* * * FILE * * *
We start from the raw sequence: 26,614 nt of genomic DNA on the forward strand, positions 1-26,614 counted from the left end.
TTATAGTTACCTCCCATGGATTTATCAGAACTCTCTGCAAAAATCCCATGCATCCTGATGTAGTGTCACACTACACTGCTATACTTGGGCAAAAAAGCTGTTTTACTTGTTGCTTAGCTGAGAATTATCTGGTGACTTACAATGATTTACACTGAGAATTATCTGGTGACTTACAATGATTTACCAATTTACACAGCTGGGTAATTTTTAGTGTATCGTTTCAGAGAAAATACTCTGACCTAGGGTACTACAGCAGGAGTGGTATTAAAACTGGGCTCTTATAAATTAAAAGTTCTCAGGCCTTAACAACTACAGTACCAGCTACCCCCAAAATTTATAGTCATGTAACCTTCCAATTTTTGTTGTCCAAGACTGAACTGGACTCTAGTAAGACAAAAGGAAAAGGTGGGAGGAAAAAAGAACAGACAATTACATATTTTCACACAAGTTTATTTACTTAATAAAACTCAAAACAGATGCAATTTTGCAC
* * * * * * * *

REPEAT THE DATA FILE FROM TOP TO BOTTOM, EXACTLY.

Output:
We start from the raw sequence: 26,614 nt of genomic DNA on the forward strand, positions 1-26,614 counted from the left end.
TTATAGTTACCTCCCATGGATTTATCAGAACTCTCTGCAAAAATCCCATGCATCCTGATGTAGTGTCACACTACACTGCTATACTTGGGCAAAAAAGCTGTTTTACTTGTTGCTTAGCTGAGAATTATCTGGTGACTTACAATGATTTACACTGAGAATTATCTGGTGACTTACAATGATTTACCAATTTACACAGCTGGGTAATTTTTAGTGTATCGTTTCAGAGAAAATACTCTGACCTAGGGTACTACAGCAGGAGTGGTATTAAAACTGGGCTCTTATAAATTAAAAGTTCTCAGGCCTTAACAACTACAGTACCAGCTACCCCCAAAATTTATAGTCATGTAACCTTCCAATTTTTGTTGTCCAAGACTGAACTGGACTCTAGTAAGACAAAAGGAAAAGGTGGGAGGAAAAAAGAACAGACAATTACATATTTTCACACAAGTTTATTTACTTAATAAAACTCAAAACAGATGCAATTTTGCAC